But from this woe all believers in Christ are delivered. The sentence of death under which, in common with others, they lay, is absolved; the curse is removed; the indictment is quashed; and "there is, therefore, now no condemnation"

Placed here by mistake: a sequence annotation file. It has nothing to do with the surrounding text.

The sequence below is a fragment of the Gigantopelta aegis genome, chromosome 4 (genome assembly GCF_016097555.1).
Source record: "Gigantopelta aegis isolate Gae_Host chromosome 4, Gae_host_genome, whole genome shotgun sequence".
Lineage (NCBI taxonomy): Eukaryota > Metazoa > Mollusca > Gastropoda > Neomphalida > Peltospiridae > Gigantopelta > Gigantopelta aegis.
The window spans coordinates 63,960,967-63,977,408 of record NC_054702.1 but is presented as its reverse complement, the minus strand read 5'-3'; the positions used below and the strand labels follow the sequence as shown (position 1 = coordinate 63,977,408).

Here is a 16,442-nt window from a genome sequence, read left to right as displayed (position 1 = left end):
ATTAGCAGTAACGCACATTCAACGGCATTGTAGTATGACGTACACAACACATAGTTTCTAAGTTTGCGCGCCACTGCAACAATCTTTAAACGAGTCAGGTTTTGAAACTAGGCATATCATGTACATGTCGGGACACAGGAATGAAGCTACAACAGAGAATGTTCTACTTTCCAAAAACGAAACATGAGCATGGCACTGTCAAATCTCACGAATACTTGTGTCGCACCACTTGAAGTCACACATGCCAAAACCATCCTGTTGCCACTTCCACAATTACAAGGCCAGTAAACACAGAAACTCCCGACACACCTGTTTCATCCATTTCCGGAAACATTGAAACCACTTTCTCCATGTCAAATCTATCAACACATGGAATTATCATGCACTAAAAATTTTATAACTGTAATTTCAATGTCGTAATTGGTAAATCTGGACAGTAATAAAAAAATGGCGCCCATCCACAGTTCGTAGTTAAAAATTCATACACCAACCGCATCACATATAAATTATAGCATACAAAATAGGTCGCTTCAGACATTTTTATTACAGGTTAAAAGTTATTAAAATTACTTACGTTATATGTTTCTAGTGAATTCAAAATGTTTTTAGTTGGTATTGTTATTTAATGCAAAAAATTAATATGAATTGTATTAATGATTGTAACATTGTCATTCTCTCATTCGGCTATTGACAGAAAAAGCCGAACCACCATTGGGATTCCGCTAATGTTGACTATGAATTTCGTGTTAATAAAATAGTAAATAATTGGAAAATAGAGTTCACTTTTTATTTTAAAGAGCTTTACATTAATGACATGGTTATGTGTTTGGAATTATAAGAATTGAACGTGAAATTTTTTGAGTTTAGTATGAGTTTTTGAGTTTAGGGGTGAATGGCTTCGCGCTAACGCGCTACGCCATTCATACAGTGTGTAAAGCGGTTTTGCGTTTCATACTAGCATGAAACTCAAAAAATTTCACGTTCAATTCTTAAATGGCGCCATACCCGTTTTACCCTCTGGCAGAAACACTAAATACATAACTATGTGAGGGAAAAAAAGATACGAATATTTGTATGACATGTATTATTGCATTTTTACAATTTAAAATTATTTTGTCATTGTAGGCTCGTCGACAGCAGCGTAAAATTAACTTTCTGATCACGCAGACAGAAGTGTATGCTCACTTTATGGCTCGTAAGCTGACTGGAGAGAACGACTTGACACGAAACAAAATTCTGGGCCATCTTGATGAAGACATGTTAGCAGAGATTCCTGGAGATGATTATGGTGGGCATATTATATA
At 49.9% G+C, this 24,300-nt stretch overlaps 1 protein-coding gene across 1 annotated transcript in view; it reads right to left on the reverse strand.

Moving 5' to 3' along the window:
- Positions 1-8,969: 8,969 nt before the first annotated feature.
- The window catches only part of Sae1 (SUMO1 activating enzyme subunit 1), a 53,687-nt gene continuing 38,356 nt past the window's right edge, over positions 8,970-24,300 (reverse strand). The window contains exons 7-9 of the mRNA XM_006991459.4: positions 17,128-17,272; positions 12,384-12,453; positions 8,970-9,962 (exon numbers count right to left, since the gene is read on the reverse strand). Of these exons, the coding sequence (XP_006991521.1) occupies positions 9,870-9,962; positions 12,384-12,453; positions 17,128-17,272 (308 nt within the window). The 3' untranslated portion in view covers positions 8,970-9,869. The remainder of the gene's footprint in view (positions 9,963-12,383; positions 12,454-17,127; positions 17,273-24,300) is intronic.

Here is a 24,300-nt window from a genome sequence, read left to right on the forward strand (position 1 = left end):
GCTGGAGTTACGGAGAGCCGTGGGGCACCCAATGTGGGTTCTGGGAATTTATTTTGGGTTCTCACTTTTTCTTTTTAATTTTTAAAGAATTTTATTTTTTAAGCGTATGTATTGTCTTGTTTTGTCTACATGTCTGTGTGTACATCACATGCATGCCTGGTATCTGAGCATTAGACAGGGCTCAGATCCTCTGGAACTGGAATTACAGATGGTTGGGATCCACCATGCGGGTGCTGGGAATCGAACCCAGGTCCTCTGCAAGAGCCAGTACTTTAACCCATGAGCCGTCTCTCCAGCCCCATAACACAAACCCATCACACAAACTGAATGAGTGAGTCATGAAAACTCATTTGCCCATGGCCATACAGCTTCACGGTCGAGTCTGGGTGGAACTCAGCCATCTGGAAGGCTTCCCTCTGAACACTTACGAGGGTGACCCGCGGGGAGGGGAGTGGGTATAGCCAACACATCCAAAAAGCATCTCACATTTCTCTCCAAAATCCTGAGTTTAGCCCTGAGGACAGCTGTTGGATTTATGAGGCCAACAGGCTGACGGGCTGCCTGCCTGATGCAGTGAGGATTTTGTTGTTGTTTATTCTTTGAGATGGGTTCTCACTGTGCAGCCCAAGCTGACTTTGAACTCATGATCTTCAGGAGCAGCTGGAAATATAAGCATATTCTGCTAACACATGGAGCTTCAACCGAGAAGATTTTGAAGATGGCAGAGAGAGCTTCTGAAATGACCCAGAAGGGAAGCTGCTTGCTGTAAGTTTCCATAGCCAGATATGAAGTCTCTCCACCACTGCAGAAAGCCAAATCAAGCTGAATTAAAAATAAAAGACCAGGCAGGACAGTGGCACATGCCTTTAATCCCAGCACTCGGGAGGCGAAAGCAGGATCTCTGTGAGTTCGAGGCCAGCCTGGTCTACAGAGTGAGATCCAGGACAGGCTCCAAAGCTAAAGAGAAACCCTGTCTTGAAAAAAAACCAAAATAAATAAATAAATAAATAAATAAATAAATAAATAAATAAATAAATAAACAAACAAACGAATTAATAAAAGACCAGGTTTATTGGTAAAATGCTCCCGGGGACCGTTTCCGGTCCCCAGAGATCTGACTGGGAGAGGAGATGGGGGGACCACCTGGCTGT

But let us, for the better understanding of this subject, consider what this condition does not imply. It does not include deliverance from the indwelling of sin, nor exemption from Divine correction, nor the absence of self-accusation; still less does it suppose that there is nothing for which the believer deserves to die. All this exists where yet no condemnation exists. The battle with indwelling evil is still waged, and the loving chastisement of a Father is still experienced, and the self-condemnation is still felt, and daily in the holiest life there is still transpiring, that which, were God strict to mark iniquities, merits and would receive eternal woe; and yet the declaration stands untouched and unimpeached- "No condemnation to those who are in Christ Jesus." This is the blessed condition we are now more fully to describe.